Bell said another trend in home theaters is setting the theater off in a separate room instead of incorporating it into a living area. This trend, already popular on the west coast, allows homeowners to design and theme such rooms so walking into them gives the impression of walking into a real theater.
 
Connecting to iPods, Computers

Just as movie-watching is no longer just for the basement or living room, people are enjoying music through interconnected audio systems in every room and outside it as well.

The iPod has revolutionized the way people think of music and play it in their homes. As Lisman says, “It’s all about the iPod,” and increasingly more people want to integrate them into their home theaters or throughout their houses.

While families can enjoy the same playlist, they can also each incorporate their own iPods into a home audio system. “(You) can connect up to six different iPods in different parts of the house,” Bell says.

However, more use of Internet services that allow monthly subscribers to access millions of songs and those services, which eliminate the need for CDs or iPods, are also becoming more popular, Bell says. Today’s gaming consoles also come with online capabilities, and players can download games for a monthly fee.

Online connections to home theaters or televisions are becoming a must for those who want to watch Internet videos and play online games on a bigger screen. Home theater owners can even hook up their laptop to the large screen and work on it that way.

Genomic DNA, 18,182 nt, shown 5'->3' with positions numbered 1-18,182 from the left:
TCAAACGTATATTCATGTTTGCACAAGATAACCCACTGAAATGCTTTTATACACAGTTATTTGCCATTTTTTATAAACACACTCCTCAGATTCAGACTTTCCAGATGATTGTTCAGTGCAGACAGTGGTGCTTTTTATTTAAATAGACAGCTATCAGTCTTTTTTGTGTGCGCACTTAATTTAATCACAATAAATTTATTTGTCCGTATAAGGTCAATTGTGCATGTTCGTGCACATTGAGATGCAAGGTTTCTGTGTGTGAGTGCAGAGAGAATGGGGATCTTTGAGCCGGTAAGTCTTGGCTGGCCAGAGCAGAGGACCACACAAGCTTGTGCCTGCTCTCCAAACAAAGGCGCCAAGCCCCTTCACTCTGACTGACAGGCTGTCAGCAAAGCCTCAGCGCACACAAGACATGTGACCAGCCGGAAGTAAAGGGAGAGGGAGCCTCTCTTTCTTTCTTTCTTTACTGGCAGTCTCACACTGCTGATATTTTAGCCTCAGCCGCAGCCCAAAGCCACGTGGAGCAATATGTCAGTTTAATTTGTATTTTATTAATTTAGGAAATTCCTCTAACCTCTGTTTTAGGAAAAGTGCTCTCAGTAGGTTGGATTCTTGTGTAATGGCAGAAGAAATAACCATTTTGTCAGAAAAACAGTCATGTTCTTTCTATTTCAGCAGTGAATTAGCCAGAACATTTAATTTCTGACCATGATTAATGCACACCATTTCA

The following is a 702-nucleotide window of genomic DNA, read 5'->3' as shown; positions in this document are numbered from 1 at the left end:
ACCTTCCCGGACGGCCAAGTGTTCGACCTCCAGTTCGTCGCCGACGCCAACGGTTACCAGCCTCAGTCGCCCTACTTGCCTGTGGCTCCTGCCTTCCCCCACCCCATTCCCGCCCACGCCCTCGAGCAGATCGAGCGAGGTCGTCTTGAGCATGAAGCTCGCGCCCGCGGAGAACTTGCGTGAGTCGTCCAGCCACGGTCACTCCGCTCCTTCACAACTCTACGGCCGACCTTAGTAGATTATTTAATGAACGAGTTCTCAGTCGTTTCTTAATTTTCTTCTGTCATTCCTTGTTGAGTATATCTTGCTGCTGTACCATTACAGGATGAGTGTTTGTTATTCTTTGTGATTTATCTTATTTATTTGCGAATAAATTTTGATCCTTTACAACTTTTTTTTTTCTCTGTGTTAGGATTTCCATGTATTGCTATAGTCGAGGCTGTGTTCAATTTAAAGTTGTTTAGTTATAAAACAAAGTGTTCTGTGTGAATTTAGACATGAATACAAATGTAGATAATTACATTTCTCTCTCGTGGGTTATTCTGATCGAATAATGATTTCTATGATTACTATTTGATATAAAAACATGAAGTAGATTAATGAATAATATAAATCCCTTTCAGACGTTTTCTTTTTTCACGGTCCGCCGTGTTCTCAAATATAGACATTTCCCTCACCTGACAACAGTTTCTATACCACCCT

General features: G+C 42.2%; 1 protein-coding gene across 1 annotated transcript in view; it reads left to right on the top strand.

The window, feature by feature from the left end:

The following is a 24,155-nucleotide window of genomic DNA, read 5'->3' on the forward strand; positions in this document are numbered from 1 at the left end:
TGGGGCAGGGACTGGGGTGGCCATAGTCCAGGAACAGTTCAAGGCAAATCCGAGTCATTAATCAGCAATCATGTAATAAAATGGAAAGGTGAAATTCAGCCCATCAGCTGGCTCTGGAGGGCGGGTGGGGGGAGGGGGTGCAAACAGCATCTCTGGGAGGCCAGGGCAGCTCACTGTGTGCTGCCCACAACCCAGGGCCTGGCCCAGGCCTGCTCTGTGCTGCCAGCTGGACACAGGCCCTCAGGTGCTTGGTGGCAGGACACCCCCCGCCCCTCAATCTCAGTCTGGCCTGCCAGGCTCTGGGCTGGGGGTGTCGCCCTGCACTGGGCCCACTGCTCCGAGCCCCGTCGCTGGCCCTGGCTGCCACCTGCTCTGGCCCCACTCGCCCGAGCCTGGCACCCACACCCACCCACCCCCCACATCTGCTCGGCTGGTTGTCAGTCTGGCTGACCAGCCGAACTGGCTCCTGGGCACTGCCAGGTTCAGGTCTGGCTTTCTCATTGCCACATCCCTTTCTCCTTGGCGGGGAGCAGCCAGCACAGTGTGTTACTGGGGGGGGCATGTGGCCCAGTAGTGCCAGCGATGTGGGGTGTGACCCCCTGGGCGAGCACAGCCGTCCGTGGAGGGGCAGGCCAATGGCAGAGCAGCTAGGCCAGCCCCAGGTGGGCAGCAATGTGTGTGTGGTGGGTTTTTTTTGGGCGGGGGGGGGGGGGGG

“Tying your system into the Internet is a very rewarding experience,” Lisman says. “With the advent of … Windows Vista, they’ve really geared the PC to be a home entertainment system.”
 
At the Touch of a Button

Forget the days of changing the input and settings on your DVD player and TV and adjusting the volume and lights before you settle in to watch a movie. Today’s automated remotes can be programmed to take care of all those factors with one button. Owners can program buttons for “Watch a movie” or “watch television,” eliminating the need for multiple remotes and settings changes. Newer automated remotes even have touch screens for more customization, better visibility and ease of use.

Bell says many people assume such remotes will be complicated and difficult to use, but even a novice can use one easily once it is programmed.

The programming usually requires an expert, which can cost anywhere from $200 to $10,000 depending on the complexity of the equipment being installed, Lisman says.

Lou Hamilton, owner of Audible Elegance stores in Montgomery and Florence, says buyers should consider factors such as the cost and ease of operation and maintenance of equipment before rushing out to buy new technology.

“You can have systems that do amazing stuff but cost $1,000 to program a single piece,” Hamilton says. “To the average person, chucking out $1,000 to change a remote because you changed your DVD player is not really palatable.”

Lisman says quality of equipment and ease of use is paramount. “If you spent 10 grand and can’t get it to turn on, it doesn’t matter how much you spent,” he notes.